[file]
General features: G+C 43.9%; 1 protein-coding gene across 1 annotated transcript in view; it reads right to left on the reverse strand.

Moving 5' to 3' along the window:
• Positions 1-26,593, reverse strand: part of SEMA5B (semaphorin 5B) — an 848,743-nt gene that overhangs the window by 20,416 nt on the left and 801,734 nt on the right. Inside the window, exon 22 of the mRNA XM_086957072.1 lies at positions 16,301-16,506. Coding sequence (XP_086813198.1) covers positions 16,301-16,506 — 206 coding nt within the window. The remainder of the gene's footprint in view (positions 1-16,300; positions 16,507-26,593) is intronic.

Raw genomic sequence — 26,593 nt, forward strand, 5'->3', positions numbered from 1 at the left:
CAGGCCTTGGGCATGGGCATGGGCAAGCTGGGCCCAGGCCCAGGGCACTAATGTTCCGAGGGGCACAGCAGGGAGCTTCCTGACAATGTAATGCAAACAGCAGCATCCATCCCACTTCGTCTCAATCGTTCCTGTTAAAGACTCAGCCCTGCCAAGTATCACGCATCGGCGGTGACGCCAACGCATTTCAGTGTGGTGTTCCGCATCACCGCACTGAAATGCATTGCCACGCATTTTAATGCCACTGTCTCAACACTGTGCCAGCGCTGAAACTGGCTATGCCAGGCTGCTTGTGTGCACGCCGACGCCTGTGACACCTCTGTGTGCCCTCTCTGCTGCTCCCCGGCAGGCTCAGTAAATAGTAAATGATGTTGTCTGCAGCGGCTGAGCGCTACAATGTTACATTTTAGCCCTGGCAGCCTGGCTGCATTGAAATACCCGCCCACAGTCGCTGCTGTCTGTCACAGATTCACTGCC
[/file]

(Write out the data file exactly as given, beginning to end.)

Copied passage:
General features: G+C 43.9%; 1 protein-coding gene across 1 annotated transcript in view; it reads right to left on the reverse strand.

Moving 5' to 3' along the window:
• Positions 1-26,593, reverse strand: part of SEMA5B (semaphorin 5B) — an 848,743-nt gene that overhangs the window by 20,416 nt on the left and 801,734 nt on the right. Inside the window, exon 22 of the mRNA XM_086957072.1 lies at positions 16,301-16,506. Coding sequence (XP_086813198.1) covers positions 16,301-16,506 — 206 coding nt within the window. The remainder of the gene's footprint in view (positions 1-16,300; positions 16,507-26,593) is intronic.

Raw genomic sequence — 26,593 nt, forward strand, 5'->3', positions numbered from 1 at the left:
CAGGCCTTGGGCATGGGCATGGGCAAGCTGGGCCCAGGCCCAGGGCACTAATGTTCCGAGGGGCACAGCAGGGAGCTTCCTGACAATGTAATGCAAACAGCAGCATCCATCCCACTTCGTCTCAATCGTTCCTGTTAAAGACTCAGCCCTGCCAAGTATCACGCATCGGCGGTGACGCCAACGCATTTCAGTGTGGTGTTCCGCATCACCGCACTGAAATGCATTGCCACGCATTTTAATGCCACTGTCTCAACACTGTGCCAGCGCTGAAACTGGCTATGCCAGGCTGCTTGTGTGCACGCCGACGCCTGTGACACCTCTGTGTGCCCTCTCTGCTGCTCCCCGGCAGGCTCAGTAAATAGTAAATGATGTTGTCTGCAGCGGCTGAGCGCTACAATGTTACATTTTAGCCCTGGCAGCCTGGCTGCATTGAAATACCCGCCCACAGTCGCTGCTGTCTGTCACAGATTCACTGCC